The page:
Tony Schumacher is an English author, screenwriter, and broadcaster, born in Huyton and is best known as the writer of the script for The Responder, the hit BBC television series which exploded onto our screens in January.
Tony has had a varied career from jobs as a police officer for Merseyside Police, taxi driver and even a stand-up comic.
Some of Tony’s previous literary works include The Darkest Hour, The British Lion, and An Army of One. In 2019, he was announced as one of the BBC’s Northern Voices Writers. He has previously written for TV shows including the Channel 5 prison drama, Clink.
I started off at St Aloysius Infants, then progressed to their primary, and then onto their senior school, which was a new build comprehensive, that already felt like it was falling apart, a couple of miles away.
My favourite teacher:
I wasn’t a particularly bright child, so spent most of my infants and primary education in what was then called ‘the B class.’ That brought me, in third year primary, under the wing of Mr Eddie Collins. He seemed like an ancient old man to me, but looking back he was probably late 40s or 50s, and one of those teachers who you feel really craved a career on the screen instead of in a classroom. He was a special man indeed, and one who I often think about.
My favourite subject at school:
I genuinely don’t think I had one! I know people often expect me to say English, but I genuinely don’t remember ever being excited by it at all.
Were you streetwise or a bit of a geek?
Where I lived you had to be streetwise! I was lucky that my older brother had been the hardest kid in the school so a little of his reputation followed me around. It’s strange how your perceptions of yourself are different from others though. I went to a school reunion a few years ago and discovered that I’d been perceived as being ‘one of the cool kids’, when I’d spent years thinking I was the fat scruffy thick kid. There’s a lesson there somewhere. I just need to figure out what it is!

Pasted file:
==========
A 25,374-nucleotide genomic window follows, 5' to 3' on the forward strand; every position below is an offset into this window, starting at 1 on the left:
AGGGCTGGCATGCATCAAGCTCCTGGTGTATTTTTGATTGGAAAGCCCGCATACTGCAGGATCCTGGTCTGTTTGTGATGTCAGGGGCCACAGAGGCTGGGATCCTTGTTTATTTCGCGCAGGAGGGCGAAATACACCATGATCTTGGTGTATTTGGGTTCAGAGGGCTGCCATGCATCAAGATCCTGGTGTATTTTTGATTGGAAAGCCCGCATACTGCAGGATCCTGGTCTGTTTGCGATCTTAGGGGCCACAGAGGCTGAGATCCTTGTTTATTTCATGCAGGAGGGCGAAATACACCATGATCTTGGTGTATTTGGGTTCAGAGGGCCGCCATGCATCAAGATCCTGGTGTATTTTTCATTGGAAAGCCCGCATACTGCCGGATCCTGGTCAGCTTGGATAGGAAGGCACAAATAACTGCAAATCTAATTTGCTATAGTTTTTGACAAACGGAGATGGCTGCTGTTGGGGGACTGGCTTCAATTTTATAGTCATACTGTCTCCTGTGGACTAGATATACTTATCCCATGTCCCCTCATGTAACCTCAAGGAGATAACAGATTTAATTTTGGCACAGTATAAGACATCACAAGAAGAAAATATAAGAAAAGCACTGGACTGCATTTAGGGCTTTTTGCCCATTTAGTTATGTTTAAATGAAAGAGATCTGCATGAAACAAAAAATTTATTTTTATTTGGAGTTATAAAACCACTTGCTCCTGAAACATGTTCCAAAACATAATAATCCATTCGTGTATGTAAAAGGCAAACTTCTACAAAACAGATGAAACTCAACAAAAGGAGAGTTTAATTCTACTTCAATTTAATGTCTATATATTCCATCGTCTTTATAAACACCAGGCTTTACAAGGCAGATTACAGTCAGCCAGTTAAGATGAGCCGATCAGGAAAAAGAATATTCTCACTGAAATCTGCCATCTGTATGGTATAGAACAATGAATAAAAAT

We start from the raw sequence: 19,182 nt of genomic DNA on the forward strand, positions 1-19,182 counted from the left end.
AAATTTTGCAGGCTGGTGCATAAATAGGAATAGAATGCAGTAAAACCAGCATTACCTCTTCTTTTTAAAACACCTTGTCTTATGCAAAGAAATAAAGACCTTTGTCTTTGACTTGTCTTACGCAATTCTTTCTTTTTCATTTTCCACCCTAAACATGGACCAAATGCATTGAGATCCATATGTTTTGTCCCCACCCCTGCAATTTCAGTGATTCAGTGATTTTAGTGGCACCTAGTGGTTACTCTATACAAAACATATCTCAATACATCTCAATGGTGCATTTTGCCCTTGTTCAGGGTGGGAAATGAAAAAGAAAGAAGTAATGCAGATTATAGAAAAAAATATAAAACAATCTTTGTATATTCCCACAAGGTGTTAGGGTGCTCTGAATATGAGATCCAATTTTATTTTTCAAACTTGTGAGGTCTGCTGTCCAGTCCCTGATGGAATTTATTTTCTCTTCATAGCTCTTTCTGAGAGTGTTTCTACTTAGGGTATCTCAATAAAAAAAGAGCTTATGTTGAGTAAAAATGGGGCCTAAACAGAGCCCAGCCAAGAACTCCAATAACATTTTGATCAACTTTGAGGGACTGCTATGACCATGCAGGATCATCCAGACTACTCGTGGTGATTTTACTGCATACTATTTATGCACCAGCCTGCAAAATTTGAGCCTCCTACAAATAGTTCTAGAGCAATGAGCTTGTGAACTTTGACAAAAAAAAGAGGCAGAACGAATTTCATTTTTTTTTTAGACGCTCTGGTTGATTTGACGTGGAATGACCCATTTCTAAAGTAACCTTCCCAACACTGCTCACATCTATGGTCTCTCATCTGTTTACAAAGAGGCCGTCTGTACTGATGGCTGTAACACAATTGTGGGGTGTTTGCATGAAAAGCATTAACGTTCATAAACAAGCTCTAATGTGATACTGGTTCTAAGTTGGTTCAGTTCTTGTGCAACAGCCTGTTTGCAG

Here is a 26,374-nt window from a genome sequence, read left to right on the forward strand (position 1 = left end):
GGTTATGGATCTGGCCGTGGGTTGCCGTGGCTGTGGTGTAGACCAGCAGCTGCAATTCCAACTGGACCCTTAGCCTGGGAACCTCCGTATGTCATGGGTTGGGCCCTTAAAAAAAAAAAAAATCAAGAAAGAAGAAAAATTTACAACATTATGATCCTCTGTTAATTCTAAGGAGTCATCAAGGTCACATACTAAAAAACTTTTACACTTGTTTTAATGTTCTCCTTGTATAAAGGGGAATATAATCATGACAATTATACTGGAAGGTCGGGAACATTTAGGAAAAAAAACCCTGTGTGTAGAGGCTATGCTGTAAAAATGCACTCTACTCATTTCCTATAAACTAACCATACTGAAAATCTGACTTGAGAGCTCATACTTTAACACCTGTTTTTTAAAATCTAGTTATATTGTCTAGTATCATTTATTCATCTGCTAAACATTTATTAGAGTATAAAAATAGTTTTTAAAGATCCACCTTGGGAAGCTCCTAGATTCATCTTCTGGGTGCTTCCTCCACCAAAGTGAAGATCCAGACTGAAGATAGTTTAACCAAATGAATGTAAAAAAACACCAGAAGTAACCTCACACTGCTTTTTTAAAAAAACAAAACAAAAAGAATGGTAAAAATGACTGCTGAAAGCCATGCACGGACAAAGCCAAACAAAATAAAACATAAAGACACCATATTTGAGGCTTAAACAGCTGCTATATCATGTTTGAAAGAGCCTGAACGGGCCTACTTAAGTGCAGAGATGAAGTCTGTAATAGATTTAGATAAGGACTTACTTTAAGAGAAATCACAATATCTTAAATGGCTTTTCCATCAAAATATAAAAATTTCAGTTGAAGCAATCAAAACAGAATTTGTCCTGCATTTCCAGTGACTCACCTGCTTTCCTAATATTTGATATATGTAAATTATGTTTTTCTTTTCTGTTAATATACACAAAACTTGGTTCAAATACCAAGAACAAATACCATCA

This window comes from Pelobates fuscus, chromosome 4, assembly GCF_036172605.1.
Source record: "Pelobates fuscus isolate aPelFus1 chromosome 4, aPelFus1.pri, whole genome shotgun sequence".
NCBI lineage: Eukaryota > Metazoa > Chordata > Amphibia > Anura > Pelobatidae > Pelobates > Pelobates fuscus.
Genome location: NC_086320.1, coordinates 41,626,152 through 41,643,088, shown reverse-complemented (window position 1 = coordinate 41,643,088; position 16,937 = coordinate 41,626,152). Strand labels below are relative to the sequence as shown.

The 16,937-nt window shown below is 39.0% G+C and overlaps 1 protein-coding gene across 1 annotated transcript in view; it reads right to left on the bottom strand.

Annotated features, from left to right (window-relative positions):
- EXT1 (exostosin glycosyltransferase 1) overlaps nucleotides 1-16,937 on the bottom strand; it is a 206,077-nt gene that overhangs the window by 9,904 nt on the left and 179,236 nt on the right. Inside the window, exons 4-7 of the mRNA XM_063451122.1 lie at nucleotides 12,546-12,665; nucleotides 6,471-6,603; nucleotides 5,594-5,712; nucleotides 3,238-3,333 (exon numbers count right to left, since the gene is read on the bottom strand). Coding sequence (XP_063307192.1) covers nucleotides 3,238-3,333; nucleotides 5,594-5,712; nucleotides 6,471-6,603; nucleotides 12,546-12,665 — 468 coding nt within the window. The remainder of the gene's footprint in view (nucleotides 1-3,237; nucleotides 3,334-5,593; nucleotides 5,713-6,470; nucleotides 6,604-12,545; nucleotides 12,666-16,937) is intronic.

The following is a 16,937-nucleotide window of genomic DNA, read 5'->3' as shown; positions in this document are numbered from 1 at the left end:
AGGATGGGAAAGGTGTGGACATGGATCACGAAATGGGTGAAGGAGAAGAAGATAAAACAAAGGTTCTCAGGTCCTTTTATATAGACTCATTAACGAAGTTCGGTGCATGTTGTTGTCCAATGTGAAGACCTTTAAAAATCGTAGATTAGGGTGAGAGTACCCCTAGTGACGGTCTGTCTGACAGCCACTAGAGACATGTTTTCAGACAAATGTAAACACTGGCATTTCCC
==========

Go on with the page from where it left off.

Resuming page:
My favourite childhood singer/band:
David Bowie no contest. My brother had all his albums, but aged about 10, I spent a chunk of my birthday money on buying the Hunky Dory album just so I would have my own copy to cherish and play. It’s still my favourite bit of music and I try to play it a couple of times a year at the very least.
My favourite extra-curricular activity:
Walking around with the lads and my best mate, Sweeney. Just hours and hours of evening walking and talking. Occasionally we’d get the bus into the midweek empty city centre (without our parents knowing) and spend the evening shuttling back and forth on the Mersey ferries after paying once and not getting off.
Do you remember your first school crush?
School disco, second year primary, I remember it well. I was going to walk her home afterwards but her dad was outside so I ran off instead!
My favourite book:
I devoured the school library like a locust. The book I checked out the most was called ‘The Goalkeepers Revenge and Other Stories’ by the late great Bill Naughton. I stumbled across a copy in an old bookshop in Notting Hill last year and bought it.
I viewed school dinners from afar! I was one of those kids who sat on their own table with an old ice cream tub filled with sandwiches and club biscuits. I used to envy the puddings if I’m being honest, but the rest of it looked pretty grim compared to my salmon spread on white bread specials!
My ambitions at school:
I just wanted to leave and become a writer. Looking back, it all worked out I suppose!